‘There is no Plan B’
The attack by a rogue Afghan soldier that left an Ulster-born officer and two of his comrades dead will not deter the Army’s mission, says Captain Doug Beattie MC
War, as the saying has it, is a dirty business. The risks faced by British troops in Helmand are all too real as the roll-call of casualties proves on a daily basis.
For the soldiers — those with their boots on the ground — it is bad enough confronting a dangerous enemy without also having to contend with the murderous actions of so-called ‘friends’.
And for the families of the three men killed earlier this month by a rogue member of the Afghan Army, their anguish will only be matched by anger at the circumstances.
But behind the individual tragedy is the bigger picture of an evolving policy.
Over the past six months, there has been a change in the working relationship between the Brits and their Afghan counterparts.
What was a system of mentoring — where British troops taught and led members of the fledgling Afghan security forces on operations — has morphed more into a relationship of equals.
Where once there was master and pupil, now increasingly there is a partnership; a sharing of responsibility and risk; a clear recognition from both sides that one day soon (depending who you believe) the Afghans will be on their own.
Though it is painfully evident from the events earlier this month that not everything is going to plan, much of it is. The numbers bear that out.
What took place was a rare event. Over the years, 130,000 Afghan soldiers and policemen have received coalition support and training.
Yet since 2006, this is only the third such occasion where those we are helping have turned their weapons on us.
Such bald statistics are of absolutely no consolation to those who have just lost their loved-ones.
But it should offer some reassurance to the families of all the other troops currently serving in Helmand and beyond, or just about to do so.
The majority of the Afghan |National Army soldiers in Helmand are actually from the north of the country.
They are Dari speakers, recruited from the Hazari, Uzbek and Tajik communities. They have little in common with those living in the south — and that is no |bad thing.
Their geographical and ethnic distance from the people and places of Helmand mean they do not so easily buckle under the physical and psychological pressure exerted by insurgents, many of whom come from the province’s majority Pashtun population.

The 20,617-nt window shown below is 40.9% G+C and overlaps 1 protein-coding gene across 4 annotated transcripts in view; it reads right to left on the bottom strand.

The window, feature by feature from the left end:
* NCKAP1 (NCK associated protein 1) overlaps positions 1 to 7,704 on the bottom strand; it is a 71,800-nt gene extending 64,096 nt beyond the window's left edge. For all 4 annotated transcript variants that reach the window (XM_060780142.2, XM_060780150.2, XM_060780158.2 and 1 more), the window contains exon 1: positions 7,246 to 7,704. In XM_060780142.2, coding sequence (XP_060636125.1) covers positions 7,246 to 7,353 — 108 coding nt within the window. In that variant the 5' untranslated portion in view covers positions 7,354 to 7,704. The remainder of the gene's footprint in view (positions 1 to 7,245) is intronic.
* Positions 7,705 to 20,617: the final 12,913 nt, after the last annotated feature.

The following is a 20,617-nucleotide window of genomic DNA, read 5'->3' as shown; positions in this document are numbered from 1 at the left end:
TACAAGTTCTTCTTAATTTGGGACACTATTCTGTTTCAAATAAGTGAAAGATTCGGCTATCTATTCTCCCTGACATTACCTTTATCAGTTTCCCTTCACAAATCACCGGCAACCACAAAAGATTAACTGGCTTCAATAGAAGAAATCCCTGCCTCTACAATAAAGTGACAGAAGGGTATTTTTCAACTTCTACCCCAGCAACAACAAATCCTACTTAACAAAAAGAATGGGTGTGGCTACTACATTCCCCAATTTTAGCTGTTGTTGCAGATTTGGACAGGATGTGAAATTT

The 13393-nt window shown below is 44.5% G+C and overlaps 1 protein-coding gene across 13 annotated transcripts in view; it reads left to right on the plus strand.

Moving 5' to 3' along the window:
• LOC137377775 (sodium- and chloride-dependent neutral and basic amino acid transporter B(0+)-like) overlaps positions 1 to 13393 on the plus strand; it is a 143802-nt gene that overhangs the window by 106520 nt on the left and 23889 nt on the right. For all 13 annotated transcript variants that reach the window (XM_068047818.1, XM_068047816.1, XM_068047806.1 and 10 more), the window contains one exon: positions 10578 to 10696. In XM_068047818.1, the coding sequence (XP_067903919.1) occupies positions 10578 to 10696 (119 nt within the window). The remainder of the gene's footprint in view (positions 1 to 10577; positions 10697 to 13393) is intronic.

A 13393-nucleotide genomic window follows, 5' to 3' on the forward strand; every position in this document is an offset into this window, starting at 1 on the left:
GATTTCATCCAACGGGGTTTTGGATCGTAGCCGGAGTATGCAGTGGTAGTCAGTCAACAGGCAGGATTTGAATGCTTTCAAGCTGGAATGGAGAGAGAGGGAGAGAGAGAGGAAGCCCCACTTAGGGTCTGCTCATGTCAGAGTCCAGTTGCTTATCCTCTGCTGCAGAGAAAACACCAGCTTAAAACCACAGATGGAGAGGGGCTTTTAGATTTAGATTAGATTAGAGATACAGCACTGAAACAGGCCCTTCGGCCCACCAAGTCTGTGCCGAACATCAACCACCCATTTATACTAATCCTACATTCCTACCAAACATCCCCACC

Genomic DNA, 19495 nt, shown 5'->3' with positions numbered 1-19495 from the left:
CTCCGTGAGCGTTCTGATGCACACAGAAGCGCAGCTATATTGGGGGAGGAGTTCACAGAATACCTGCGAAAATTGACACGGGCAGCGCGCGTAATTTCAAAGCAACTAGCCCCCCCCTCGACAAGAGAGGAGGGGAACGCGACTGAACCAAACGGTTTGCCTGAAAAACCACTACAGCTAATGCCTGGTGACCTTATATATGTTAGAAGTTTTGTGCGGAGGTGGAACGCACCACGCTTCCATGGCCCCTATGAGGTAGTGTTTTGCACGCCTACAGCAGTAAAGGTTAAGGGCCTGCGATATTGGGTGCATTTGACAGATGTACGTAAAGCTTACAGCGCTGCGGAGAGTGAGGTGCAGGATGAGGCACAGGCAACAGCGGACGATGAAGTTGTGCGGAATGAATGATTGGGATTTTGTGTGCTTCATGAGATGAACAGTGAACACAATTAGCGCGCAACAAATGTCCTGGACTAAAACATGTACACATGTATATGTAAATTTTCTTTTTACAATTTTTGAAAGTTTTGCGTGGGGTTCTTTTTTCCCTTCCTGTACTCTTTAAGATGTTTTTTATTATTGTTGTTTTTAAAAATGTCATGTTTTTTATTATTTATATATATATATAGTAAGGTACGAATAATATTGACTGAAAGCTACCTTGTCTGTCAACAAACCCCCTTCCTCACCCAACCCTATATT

Following the death of five British troops last November in similar circumstances, it might appear that lessons have not been learned. But things did change.
Robust procedures were introduced to ensure soldiers were protected at all times — not just while on an operation — either by carrying a weapon, often a service pistol, or by being in the presence of an armed colleague. In my experience, disobedience and resentment amongst Afghan forces is often the result of frustration at mundane things such as lacking decent equipment or not being paid on time, rather than any deep-rooted, festering ideological antipathy.
However, the logistical and organisational structure of the Afghan security forces has improved significantly since my first exposure to it five years ago.
At a political level, the recent events are being talked down.
The underlying goal will be reiterated and the overriding benefits of coalition co-operation reinforced.
The sooner we train the local forces, the quicker we can get the hell out. For ministers there is no other policy choice.
There is no Plan B. This is our exit strategy.
On the ground, British soldiers are today back out on patrol |in Helmand — just like every other day. It is as if nothing has happened.
Of course, everyone currently serving in Helmand — as well as further afield — has an opinion.
But then, for better or worse, something happens almost every day in Afghanistan.
And every day, in spite of the dangers, work goes on and the job in hand gets done.
That’s the reality of war. As I said, it’s a dirty business.
Captain Doug Beattie MC is the author of An Ordinary Soldier and Task Force Helmand (both published by Pocket Books). He’s carried out two tours of Afghanistan — 2006 and 2008